Media Examines Efforts To Treat Patients, Train Doctors In Afghanistan, Fight Malnutrition

The Los Angeles Times examines the International Medical Corps’ work in Afghanistan. “Although less well known than the Nobel-winning Doctors Without Borders, the [International Medical Corps] shares a reputation with its gutsy counterpart for working in places where no one else will go. … In parts of Afghanistan where government forces have little control, staffers say, they are protected by traditional village councils, known as shuras. Although Taliban militants occasionally detain the group’s trucks and personnel, they are usually released within a few days,” the newspaper writes.

“From the beginning, the corps emphasized the need to train local health workers who would keep providing care long after foreign aid groups have packed up. In the process, they helped pioneer a new approach to providing help in countries struck by war and natural disaster,” according to the Los Angeles Times. “Despite the risks, corps officials estimate they have trained about 1,500 Afghan health workers. Some of those graduates continued the group’s work under Taliban rule, making it one of the few international organizations to have maintained a continuous presence, said country director Robert Lankenau.”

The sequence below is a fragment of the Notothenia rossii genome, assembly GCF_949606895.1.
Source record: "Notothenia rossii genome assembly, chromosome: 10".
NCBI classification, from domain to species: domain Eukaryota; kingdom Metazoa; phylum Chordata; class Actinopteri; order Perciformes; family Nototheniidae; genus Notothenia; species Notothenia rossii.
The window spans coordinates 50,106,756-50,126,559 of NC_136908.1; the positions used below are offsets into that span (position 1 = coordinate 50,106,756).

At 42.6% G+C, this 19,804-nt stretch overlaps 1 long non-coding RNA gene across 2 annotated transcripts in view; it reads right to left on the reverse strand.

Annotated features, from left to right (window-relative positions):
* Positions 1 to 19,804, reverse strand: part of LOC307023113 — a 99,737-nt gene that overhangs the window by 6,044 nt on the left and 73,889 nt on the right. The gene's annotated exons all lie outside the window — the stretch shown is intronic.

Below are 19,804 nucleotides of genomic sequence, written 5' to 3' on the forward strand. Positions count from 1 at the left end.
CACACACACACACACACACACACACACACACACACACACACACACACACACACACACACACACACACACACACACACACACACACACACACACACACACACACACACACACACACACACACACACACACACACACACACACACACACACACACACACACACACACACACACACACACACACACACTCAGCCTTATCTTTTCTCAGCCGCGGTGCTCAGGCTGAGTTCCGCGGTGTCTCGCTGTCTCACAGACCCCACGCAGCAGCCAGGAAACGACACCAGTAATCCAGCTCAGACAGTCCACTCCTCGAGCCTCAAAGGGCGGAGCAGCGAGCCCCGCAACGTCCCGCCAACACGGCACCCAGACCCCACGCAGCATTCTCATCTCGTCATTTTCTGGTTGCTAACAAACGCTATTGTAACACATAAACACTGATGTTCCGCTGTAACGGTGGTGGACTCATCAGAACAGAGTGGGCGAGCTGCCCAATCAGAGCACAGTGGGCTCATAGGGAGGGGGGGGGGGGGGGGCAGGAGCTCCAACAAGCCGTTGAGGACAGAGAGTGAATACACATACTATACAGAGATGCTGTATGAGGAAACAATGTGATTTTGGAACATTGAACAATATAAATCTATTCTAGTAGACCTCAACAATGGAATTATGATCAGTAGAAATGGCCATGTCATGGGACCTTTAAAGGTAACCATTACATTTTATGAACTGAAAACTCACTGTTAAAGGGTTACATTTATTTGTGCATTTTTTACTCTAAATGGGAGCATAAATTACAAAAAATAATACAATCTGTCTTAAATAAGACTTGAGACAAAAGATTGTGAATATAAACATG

The article describes the group’s founding and its work with USAID (Zavis, 1/5).

In related news, the BBC looks at the factors contributing to malnutrition in Afghanistan. According to the news service, 54 percent of children under the age of 5 in the country are chronically malnourished. “Poverty is so deep that even many farmers are unable to feed their families,” the BBC writes.

The article examines issues with international aid, politics and Afghanistan’s government (Greste, 1/5).

*EDITORIAL NOTE: Kaiser Family Foundation President and CEO Drew Altman serves on the International Medical Corps’ board.

The KFF Daily Global Health Policy Report summarized news and information on global health policy from hundreds of sources, from May 2009 through December 2020. All summaries are archived and available via search.

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